Source: (Photo by Tom Williams/CQ-Roll Call, Inc. via Getty Images)

4. Representative Barbara Lee

Rep. Barbara Lee (D-CA) has been a stalwart progressive activist within the state of California for a few years, as evidenced by her strong opposition to the 2001 Iraq War when many, even other liberals, were busy drumming war. According to Lee’s response to President George Bush’s request for an unspecified request for authorization to make use of military force to reply to 911, it reflected an understanding of what might occur after that time.

“Attacking anyone involved in the events of 9/11 was a blank check for the president – ​​anywhere, in any country, without regard to our nation’s long-term foreign policy, economic interests and national security, and without time limits. By granting these overly broad powers, Congress has failed in its responsibility to understand the dimensions of its declaration. I could not support such a grant to the president of the power to wage war; I believe it would put more innocent lives at risk.”

Precipitate presence and its politics reflected the inner lives of Black women, as she said after losing the “jungle primary” to switch Dianne Feinstein within the Senate after California Gov. Gavin Newsom appointed his ally, Laphonza Butler, a black woman who led Emily’s List, to switch Feinstein. Butler selected not to stay within the seat. Lee said: “I was persistent and faced roadblocks and obstacles at every step. But again, this is an example of a black woman’s life.”

Black women in California have been calling for greater representation at the best levels of presidency for a while, and Lee has played a key role in that push. Lee was among the many first in Congress to call for a everlasting ceasefire in Palestine. Lee said she knows her courage has inspired other Black women, who often tell her they know there’s a barrier of racism and sexism in California politics in relation to Black women. “Many of them got here up and whispered to me, ‘I do know what it’s about.’ This is a standard conversation for Black women,” Lee said. “When you go out and do something that other people think you shouldn’t do as a black woman, you get a lot of backlash.”

Source: Public domain

5. Representative Lisa Blunt Rochester

Rep. Lisa Blunt Rochester (Delaware) has been fighting for the rights of Delawareans for years. As a results of her tireless struggle, she received, amongst others: enthusiastic support from the Human Rights Campaign PAC and its president, Kelley Robinson. “Representative Blunt Rochester has spent years breaking down barriers to access and equality for Delawareans and herself. I applaud my sister in the movement for continually advancing equality and opportunity and representing the often thankless hard work Black women do across the country to preserve our democracy and build a better tomorrow for those who come after us. As a widow, mother, grandmother and public servant, Lisa knows how important it is to provide families with economic security and greater opportunity.”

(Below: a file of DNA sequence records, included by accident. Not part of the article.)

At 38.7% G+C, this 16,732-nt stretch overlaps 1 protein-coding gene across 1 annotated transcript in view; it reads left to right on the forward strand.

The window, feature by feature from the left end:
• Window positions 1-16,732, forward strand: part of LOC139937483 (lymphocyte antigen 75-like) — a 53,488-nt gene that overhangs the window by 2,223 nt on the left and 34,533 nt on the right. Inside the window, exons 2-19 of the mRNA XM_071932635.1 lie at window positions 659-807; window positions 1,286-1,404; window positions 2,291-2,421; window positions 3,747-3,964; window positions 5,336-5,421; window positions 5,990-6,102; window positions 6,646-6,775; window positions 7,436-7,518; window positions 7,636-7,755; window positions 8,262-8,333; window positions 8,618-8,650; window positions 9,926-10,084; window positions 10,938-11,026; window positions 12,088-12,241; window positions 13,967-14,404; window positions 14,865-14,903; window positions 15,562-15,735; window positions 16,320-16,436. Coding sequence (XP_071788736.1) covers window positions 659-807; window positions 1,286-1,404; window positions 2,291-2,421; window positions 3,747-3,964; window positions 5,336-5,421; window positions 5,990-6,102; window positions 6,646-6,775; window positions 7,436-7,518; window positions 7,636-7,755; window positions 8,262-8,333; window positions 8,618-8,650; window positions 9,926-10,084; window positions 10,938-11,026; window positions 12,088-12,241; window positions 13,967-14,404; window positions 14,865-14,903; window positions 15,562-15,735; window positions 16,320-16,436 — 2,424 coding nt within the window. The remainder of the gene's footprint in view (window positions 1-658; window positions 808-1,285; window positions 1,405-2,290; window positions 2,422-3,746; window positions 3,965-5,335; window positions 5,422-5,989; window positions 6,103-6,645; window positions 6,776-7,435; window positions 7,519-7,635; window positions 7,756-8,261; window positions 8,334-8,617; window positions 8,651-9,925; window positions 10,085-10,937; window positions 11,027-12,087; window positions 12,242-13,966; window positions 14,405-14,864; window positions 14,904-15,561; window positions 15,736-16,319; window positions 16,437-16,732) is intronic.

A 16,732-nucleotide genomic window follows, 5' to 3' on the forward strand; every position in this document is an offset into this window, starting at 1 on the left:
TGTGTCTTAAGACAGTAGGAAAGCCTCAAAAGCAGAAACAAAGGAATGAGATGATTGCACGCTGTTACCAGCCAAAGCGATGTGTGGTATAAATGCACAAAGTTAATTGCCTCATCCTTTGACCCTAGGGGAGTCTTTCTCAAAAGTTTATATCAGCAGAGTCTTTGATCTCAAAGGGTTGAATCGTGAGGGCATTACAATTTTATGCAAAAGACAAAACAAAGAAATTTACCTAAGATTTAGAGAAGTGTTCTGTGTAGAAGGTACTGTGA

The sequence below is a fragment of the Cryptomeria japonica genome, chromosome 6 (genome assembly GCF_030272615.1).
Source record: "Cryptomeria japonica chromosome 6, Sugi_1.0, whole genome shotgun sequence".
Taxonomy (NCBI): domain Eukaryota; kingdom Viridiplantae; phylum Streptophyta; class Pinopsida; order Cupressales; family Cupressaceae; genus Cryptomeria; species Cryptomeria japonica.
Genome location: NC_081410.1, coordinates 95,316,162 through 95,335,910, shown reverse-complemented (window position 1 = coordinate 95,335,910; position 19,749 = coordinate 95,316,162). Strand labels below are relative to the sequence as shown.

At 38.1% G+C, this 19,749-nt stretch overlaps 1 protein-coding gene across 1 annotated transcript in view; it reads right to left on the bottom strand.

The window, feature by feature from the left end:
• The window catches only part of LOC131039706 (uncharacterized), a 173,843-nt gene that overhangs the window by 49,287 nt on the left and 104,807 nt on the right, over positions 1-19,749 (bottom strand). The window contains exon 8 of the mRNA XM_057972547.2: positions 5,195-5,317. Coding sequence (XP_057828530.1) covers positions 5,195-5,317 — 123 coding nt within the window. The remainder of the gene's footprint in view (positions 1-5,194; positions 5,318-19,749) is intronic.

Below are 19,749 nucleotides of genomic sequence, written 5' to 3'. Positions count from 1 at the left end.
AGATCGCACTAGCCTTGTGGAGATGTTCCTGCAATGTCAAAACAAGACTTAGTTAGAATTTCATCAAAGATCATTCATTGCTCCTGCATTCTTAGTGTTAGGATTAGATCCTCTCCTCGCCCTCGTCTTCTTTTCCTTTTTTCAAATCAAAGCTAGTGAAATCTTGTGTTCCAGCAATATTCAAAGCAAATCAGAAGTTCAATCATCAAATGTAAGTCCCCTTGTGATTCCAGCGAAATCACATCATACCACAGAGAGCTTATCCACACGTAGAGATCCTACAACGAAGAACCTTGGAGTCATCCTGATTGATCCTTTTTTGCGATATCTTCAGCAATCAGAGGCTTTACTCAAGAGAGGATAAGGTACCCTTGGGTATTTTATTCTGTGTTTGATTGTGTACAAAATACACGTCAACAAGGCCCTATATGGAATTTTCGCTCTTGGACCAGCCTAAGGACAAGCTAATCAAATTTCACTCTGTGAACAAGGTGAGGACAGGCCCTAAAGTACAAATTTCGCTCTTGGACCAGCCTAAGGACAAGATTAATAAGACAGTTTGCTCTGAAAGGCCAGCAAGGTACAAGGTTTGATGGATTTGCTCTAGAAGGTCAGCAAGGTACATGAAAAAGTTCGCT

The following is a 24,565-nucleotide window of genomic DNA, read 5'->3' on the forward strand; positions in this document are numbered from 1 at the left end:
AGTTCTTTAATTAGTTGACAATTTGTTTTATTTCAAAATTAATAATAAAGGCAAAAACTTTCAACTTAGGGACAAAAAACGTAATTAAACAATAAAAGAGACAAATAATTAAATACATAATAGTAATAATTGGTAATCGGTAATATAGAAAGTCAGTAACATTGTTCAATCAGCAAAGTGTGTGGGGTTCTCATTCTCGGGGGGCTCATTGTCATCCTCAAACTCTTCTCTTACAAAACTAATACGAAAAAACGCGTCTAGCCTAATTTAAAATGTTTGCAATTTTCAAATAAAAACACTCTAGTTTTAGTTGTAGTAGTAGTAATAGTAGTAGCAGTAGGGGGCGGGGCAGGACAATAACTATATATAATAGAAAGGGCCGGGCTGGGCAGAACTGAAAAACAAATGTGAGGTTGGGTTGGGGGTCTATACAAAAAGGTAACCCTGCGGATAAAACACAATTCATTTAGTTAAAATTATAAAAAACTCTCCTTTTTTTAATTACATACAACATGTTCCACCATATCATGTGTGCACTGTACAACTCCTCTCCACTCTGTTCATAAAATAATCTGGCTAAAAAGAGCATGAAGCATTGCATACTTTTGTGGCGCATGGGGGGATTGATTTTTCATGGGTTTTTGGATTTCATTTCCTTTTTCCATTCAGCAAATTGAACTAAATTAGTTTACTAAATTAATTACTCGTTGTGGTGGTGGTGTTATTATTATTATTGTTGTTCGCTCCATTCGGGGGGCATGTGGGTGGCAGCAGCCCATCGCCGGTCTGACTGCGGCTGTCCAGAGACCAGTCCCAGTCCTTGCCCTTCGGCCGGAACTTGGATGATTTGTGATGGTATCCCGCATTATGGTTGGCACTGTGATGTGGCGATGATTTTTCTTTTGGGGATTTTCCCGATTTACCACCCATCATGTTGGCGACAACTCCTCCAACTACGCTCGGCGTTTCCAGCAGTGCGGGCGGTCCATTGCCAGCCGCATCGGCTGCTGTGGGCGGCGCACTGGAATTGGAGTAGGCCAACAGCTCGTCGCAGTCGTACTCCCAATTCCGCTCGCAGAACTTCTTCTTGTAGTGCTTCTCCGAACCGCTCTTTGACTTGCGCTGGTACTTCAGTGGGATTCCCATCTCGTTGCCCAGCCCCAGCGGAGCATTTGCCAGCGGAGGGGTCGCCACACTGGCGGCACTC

If Blunt Rochester is elected to the Senate, she is going to develop into only the fourth Black woman to develop into a senator.

Congresswoman Blunt Rochester led sponsorship of the Jumpstart Our Businesses By Support Students Act (JOBS Act) together with former Republican Bill Johnson (R-Ohio) and other colleagues, and he or she became the bill’s official lead sponsor. The JOBS Act is an element of Blunt Rochester’s broader Jobs Agenda, which helps create policies to advance inexpensive housing, criminal justice reform, workforce training programs and supporting supply chains.

“I was proud to introduce the bipartisan JOBS Act with former Representative Johnson last year to increase access to Pell Grants for students across the country so they can build their skills and secure good-paying jobs, all while reducing labor shortages and strengthening our economy,” Blunt Rochester said in a February statement. “Today, I am equally proud to stand before my colleagues to take leadership on the bill, and I will continue to work across the aisle to build support for this crucial legislation so that young people across the country are prepared for the jobs and professions of today tomorrow.”

These five Black women are committed to helping create change and galvanizing more Black women to enter the political arena. They follow within the footsteps of each their immediate predecessors and people of pioneers reminiscent of Chisholm. As Lee has shown, black women face specific obstacles on their path to political power. However, they proceed to press forward because they know there are those that are watching them push forward and ultimately shatter the glass ceiling in politics.

This article was originally published on :

The post 5 black women shaking up politics first appeared on 360WISE MEDIA.